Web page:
I see a woman for occasional therapy, or professional coaching or music-guided meditation….depending on the week. Last week I was blathering on about some of my accomplishments in the dating world – letting go of the Let’s Not Be Monogamous Guy, declining a offer to have my engine serviced and other sundry affirming choices I’d made. We all know that I’m a weakling when it comes to men-the more intelligent and sensuous the less capable I am of holding my ground.
Well, that conversation led me to talk about my move in 1999 from a place where I’d established a wonderful network of friends, a home I loved and kept up, cooking, gardening and entertaining. All of which completely disappeared when I moved to my present location and were made more remote in the process of my decision to separate from and divorce my ailing husband of 26 years.
What I realized was that all the things I’d loved doing, and excelled at, had been jumbled together with Marriage and Wife and Mother. There was Career and Politics too, but not as relevant here. And without that structure, even of a bad marriage- a marriage where we went our separate ways more often than not, I let go of all the things I enjoyed doing and I somehow decided that getting a Man back into the picture would complete me.
It was one of those ah-ha moments where you want to yell out loud, “Are You F*%#ing Kidding Me?” Really. None of things I loved doing and am good at, had anything to do with the ex. And, it’s not like I lost my cooking skills or anything else in that divorce. But, why did I think that finding a man would make it better? What happens when I’ve been in hunt mode is that I put my own stuff to the side.
It was a major revelation and a funny one, in some ways. I can already see how it’s playing out in my daily life right now. I’ve done some work outside and I’m gearing up to start painting the kitchen. I’ve found a book group and made other steps to accept my single status and do things all by myself! I can’t say that I’ll give up looking for that one right man. I like men too much and I know that I want a man in my life. But maybe I’ll start looking at men with a more critical eye… and see if they can really measure up to what I want, as opposed to me fitting into their mold.
I put on some James Brown as we packed his belongings. Rather, I packed and he watched. There we were, listening to Like a Sex Machine on Easter Sunday, while downstairs old ladies in their Easter best sat in the lobby, listening to He Is Risen as they waited for family to come and whisk them away for a few hours. It was actually pretty funny in an ironic sort of way.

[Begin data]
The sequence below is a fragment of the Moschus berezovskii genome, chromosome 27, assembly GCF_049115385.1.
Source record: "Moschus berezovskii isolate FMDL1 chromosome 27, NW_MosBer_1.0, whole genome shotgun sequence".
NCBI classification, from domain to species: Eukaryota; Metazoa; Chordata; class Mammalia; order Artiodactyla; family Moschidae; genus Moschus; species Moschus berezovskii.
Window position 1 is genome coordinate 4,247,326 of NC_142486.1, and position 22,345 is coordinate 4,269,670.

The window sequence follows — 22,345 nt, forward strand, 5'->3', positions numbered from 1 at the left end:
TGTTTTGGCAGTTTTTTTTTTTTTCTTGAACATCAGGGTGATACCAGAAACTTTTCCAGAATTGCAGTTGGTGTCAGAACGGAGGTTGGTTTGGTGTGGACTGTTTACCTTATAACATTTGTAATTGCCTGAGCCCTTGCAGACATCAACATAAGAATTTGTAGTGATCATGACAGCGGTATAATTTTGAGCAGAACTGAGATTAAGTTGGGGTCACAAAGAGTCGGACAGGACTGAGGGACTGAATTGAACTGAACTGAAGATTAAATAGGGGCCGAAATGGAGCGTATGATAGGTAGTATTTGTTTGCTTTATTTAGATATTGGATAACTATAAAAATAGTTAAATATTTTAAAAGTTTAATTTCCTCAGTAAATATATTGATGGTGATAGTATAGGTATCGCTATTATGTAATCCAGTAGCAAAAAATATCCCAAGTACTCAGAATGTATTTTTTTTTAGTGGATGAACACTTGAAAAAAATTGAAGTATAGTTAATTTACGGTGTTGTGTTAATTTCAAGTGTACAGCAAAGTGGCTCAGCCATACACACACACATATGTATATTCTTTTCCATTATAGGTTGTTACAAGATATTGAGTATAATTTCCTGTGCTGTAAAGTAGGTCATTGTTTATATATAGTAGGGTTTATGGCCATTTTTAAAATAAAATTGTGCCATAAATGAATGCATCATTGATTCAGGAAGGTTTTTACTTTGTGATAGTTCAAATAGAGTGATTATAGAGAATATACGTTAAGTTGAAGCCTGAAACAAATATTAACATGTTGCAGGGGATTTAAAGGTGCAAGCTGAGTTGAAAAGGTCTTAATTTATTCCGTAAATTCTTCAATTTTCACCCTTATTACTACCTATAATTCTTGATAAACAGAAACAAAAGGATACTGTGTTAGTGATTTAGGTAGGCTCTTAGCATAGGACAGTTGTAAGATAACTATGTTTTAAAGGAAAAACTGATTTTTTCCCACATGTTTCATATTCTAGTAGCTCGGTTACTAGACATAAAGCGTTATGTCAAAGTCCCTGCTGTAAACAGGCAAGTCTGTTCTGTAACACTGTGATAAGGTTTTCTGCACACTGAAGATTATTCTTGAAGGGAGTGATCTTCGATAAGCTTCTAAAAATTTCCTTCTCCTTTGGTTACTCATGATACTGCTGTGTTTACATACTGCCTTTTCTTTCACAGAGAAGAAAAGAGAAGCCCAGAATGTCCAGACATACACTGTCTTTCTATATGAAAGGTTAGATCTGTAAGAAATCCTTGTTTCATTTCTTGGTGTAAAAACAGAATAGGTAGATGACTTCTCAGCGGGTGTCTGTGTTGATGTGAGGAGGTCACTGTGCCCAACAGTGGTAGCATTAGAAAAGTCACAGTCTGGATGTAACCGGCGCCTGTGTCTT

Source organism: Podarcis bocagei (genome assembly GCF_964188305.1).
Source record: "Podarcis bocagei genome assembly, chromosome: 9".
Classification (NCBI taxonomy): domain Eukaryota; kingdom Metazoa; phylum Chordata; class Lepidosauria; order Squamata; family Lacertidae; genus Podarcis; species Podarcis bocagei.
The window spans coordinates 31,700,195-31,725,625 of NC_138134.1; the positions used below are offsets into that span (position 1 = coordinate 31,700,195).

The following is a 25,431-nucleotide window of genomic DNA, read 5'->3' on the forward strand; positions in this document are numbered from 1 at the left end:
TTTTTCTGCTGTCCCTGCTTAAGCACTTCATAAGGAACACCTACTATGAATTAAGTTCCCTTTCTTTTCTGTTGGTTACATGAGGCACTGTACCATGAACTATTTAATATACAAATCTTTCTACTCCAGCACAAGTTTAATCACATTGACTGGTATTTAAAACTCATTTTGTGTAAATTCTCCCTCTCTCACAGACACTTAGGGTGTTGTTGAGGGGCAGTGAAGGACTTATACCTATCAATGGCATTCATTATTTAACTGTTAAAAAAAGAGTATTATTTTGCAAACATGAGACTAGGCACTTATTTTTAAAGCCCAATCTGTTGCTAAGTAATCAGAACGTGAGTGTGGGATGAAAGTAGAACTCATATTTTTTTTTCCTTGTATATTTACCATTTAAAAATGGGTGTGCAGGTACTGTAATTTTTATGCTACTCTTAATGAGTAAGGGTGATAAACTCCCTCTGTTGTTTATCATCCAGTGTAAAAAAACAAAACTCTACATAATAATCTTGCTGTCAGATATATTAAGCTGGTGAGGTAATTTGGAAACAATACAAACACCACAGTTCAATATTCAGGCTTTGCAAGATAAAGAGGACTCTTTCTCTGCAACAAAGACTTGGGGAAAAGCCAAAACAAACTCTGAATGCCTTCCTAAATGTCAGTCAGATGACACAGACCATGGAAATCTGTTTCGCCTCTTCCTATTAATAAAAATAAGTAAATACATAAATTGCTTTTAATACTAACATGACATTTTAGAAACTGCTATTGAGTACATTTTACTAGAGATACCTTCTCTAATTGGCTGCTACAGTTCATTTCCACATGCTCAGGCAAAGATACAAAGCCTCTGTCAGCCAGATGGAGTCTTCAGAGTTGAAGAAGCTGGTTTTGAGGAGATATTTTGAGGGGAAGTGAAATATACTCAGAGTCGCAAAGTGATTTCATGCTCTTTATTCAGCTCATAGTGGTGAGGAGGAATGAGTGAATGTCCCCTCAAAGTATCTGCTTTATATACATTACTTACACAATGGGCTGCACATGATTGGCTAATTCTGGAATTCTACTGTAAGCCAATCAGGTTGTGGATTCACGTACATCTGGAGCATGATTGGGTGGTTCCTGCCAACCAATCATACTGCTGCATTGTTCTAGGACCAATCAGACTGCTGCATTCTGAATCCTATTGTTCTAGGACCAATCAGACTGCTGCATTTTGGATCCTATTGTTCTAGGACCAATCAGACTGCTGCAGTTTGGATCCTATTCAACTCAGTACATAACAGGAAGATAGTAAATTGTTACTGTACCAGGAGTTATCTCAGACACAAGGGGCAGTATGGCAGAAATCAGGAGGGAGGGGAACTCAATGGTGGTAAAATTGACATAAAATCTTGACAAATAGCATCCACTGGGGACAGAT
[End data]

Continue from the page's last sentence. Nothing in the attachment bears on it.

We totally ignored Easter Sunday and focused on packing, day two of helping my ex-husband pack up his life, yet again, as we prepared to move him to a nursing home. Five years ago our sons and I packed him up and moved him from my house to an assisted living facility. On Monday he’ll be moved to a nursing home, populated by people with many more problems and less alertness than he’s now used to associating with. It will be a very difficult transition, but inevitable.
As his brother and I walked down the hall for the umpteenth time, hauling his possessions, he looked around then said to me, “there are worse things than dying.” Somehow it was a fitting statement for the day and time. A sad one and an acknowledgment of how traumatic it is to witness someone with a chronic illness. My ex-husband is not an old man, he will have his 58th birthday in a nursing home this week. And that is part of the tragedy; he’s young and a victim of multiple sclerosis… mind and body wasting away.
And yet, he’s managed to be upbeat throughout the duration of his illness, my divorcing him, our sending him off to live in a facility with others. Last week he thanked me for taking such good care of him and he told me he loved me. I got off the phone and just sobbed. For him, for me, for the whole mess. He wasn’t this thoughtful or emotive as my husband; it’s only in the last few years that he’s gained this insight. Even though his cognitive functions continue to erode he’s able to show gratitude and maintain a matter-of-fact attitude about what’s happening to him.
My range of emotions varies from day to day. I never dreamed that my life would turn out the way it has. This is not where I wanted to be at age 56 and it’s far from over. I never share any of this with him and very little of it with my children. I haven’t shared it here but it’s pressing on me tonight and it needs to be spoken. Life as an adult is rarely all fun and games. If we’re lucky we learn to handle what we’re given with grace and we forge ahead.
I try to make light of things and I wear the mask well. I think about the future but I can’t dwell on it. Really, there are very few other options that allow one to get through the day.